Other poems, like “For Oksana Shachko,” read as though they are interviews snipped or copied from the current events section in any print or digital newspaper. Written for Oksana Shachko, the young Ukrainian woman and artist who founded FEMEN, the poem is a confessional ode, a testament to one woman’s bravery. The poem’s interesting element is its reliance on first-person statements. The speaker opens the poem stating, “I am Oksana Shachko, yet / I cannot be her because I am not.” The poem twists and turns through its enjambment, which wrestles readers headfirst into the speaker’s admiration for Shachko and her bravery. The speaker confesses, “I wish I were Oksana Shachko because / In this life I did not mean to / Fit the body of a man.” The speaker’s dysphoric admittance pushes the poem as the speaker recognizes that there are elements of Shachko which they do not want to possess:
But never did I want to be a nun
Or learn to paint icons, or
Protest on the roofs of public
Monuments or occupy cathedrals.
The speaker continues, and the line enjambment reinforces the speaker’s confusion: “I am nonetheless Oksana / Shachko, her naked body the instrument / Of social justice. In underpants.” They describe Shachko as the “Reconstructed Jesus.” The poem’s starkest, and darkest, admissions come in its final stanza, where the speaker absorbs the news of Shachko’s suicide. The speaker’s language becomes more direct as the stanza tapers to the line “And her voice caught in my throat,” and challenges readers to bear witness in their own, individual way to the events that shape them.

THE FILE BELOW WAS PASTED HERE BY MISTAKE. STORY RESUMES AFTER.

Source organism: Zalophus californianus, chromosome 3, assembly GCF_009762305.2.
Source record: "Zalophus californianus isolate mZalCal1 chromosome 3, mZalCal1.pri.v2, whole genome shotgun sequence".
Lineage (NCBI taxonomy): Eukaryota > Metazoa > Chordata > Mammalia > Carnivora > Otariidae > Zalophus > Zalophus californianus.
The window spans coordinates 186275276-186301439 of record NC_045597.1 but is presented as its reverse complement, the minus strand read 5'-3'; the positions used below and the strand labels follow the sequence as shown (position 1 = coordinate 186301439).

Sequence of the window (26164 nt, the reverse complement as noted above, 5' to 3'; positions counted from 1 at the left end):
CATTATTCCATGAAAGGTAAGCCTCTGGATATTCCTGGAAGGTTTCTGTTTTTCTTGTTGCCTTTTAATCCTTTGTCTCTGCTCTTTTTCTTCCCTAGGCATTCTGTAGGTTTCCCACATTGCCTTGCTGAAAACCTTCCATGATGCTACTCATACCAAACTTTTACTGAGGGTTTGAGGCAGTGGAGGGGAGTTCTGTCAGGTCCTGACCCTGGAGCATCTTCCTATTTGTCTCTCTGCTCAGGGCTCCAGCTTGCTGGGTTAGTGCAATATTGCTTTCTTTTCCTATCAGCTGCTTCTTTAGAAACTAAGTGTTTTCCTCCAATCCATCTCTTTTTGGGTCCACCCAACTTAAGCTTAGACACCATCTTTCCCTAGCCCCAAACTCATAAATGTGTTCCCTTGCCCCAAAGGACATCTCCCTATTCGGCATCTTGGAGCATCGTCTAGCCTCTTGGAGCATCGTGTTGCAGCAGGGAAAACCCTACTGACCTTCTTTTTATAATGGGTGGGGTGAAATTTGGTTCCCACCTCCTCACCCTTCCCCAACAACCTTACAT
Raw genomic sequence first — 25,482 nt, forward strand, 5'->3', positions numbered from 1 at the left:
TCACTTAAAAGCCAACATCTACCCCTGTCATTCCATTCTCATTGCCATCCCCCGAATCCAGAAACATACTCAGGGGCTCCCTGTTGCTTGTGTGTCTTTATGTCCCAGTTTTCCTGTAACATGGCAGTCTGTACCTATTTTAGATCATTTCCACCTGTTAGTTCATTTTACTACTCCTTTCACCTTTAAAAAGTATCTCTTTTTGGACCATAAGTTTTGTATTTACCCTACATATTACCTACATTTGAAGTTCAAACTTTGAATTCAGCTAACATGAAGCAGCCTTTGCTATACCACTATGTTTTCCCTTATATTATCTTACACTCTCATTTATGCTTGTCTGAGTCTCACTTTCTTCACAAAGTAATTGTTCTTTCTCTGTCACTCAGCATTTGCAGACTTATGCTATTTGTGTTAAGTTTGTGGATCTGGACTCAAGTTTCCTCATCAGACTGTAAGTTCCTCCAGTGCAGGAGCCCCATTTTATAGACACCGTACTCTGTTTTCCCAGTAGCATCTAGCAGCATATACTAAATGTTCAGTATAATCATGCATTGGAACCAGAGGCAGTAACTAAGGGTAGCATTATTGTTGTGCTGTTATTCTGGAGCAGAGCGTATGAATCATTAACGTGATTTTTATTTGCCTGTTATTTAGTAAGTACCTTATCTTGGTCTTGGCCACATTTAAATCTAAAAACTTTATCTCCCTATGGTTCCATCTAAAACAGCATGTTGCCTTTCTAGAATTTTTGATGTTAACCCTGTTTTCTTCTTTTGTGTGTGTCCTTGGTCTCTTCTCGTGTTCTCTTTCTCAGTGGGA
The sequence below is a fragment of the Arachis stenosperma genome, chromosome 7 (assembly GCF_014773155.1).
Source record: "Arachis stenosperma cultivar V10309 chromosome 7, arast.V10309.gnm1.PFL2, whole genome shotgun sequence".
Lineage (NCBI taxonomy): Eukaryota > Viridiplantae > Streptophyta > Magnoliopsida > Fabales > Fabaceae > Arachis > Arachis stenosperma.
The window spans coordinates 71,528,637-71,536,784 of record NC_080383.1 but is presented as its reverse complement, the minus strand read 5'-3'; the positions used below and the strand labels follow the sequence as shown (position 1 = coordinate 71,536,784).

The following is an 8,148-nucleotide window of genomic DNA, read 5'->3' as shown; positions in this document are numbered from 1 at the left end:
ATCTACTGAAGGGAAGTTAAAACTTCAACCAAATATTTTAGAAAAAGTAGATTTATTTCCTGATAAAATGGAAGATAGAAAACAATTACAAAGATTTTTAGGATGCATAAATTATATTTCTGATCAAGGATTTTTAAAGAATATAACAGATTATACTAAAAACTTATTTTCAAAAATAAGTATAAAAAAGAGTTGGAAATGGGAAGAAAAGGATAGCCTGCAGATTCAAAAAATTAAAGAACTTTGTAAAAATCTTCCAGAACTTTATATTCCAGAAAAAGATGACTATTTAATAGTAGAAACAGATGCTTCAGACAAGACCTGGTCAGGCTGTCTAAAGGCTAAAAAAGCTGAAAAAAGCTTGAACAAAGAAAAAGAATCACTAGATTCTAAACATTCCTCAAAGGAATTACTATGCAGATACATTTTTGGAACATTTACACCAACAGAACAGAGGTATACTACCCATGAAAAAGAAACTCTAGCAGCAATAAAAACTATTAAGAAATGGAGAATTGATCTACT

The Lookout Man concludes with a Transcendentalist anthem, “Lines Along a Wild Place.” Structured in a minimalist form of eight couplets, “Lines Along a Wild Place” places the road less traveled in an entirely new direction. Blending observation, narrative, and confession, the poem opens with the blunt statement, “I walked through the enterprise of weeds.” The “enterprise of weeds” gives way to “A crow for each of us mounted on a fence.” The speaker’s mere observations are a tipping point in the poem, giving way to confesions like “Sometimes I miss everyone I ever loved.” Nonetheless, for the speaker, nature’s serenity provides a counterbalance to loss: “Leaves of the magnolia, their names like blossoms / And their lives once so real and fragrant.” Interjected into the highly emotional observances of magnolias is the speaker’s humorous acknowledgement “If my dog were alive he might piss on them, // And I would have to yell at him not to / If anyone were around.” The speaker, and the poem, embody an Emersonian approach as their emotional, even intellectual, reliance on nature grows: “I will ask the dogwoods to remind me.” This reliance is full and satisfying, and it leaves readers wanting to impulsively wander deep into the woods, bask in the sun, and take in everything nature, and poetry, can offer.
About the Reviewer
Nicole Yurcaba (Ukrainian: Нікола Юрцаба) is a Ukrainian-American poet and essayist. Her poems and essays have appeared in The Atlanta Review, The Lindenwood Review, Whiskey Island, Raven Chronicles, Appalachian Heritage, North of Oxford, and many other online and print journals. Nicole holds an MFA in Writing from Lindenwood University. Nicole teaches poetry workshops for Southern New Hampshire University and works as a career counselor for Blue Ridge Community College. She is a guest book reviewer for Sage Cigarettes, Tupelo Quarterly, Colorado Review, and The Southern Review of Books.